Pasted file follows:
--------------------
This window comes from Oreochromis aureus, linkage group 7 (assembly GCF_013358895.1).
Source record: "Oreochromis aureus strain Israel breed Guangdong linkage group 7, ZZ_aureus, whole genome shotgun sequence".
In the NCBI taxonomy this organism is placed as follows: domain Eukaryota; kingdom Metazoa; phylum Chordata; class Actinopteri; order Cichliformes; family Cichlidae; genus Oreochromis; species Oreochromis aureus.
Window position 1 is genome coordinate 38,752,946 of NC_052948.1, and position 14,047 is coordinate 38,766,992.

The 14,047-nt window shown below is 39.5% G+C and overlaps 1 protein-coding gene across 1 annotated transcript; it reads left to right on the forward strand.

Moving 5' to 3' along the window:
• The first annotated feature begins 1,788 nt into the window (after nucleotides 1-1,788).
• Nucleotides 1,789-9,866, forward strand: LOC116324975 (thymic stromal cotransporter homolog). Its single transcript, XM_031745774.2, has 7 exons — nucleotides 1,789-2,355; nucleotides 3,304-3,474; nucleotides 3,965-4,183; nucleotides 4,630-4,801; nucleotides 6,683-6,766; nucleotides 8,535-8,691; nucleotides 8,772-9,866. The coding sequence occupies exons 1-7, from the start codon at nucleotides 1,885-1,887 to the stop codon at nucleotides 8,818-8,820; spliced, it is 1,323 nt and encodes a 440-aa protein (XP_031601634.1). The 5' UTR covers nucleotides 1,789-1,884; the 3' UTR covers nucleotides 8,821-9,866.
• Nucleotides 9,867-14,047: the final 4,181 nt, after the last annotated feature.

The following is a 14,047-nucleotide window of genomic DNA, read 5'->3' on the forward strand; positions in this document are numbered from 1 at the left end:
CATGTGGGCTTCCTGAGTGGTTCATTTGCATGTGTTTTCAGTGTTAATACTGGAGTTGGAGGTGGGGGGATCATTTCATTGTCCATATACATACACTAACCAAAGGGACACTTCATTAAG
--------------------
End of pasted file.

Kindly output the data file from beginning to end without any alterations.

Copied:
This window comes from Oreochromis aureus, linkage group 7 (assembly GCF_013358895.1).
Source record: "Oreochromis aureus strain Israel breed Guangdong linkage group 7, ZZ_aureus, whole genome shotgun sequence".
In the NCBI taxonomy this organism is placed as follows: domain Eukaryota; kingdom Metazoa; phylum Chordata; class Actinopteri; order Cichliformes; family Cichlidae; genus Oreochromis; species Oreochromis aureus.
Window position 1 is genome coordinate 38,752,946 of NC_052948.1, and position 14,047 is coordinate 38,766,992.

The 14,047-nt window shown below is 39.5% G+C and overlaps 1 protein-coding gene across 1 annotated transcript; it reads left to right on the forward strand.

Moving 5' to 3' along the window:
• The first annotated feature begins 1,788 nt into the window (after nucleotides 1-1,788).
• Nucleotides 1,789-9,866, forward strand: LOC116324975 (thymic stromal cotransporter homolog). Its single transcript, XM_031745774.2, has 7 exons — nucleotides 1,789-2,355; nucleotides 3,304-3,474; nucleotides 3,965-4,183; nucleotides 4,630-4,801; nucleotides 6,683-6,766; nucleotides 8,535-8,691; nucleotides 8,772-9,866. The coding sequence occupies exons 1-7, from the start codon at nucleotides 1,885-1,887 to the stop codon at nucleotides 8,818-8,820; spliced, it is 1,323 nt and encodes a 440-aa protein (XP_031601634.1). The 5' UTR covers nucleotides 1,789-1,884; the 3' UTR covers nucleotides 8,821-9,866.
• Nucleotides 9,867-14,047: the final 4,181 nt, after the last annotated feature.

The following is a 14,047-nucleotide window of genomic DNA, read 5'->3' on the forward strand; positions in this document are numbered from 1 at the left end:
CATGTGGGCTTCCTGAGTGGTTCATTTGCATGTGTTTTCAGTGTTAATACTGGAGTTGGAGGTGGGGGGATCATTTCATTGTCCATATACATACACTAACCAAAGGGACACTTCATTAAG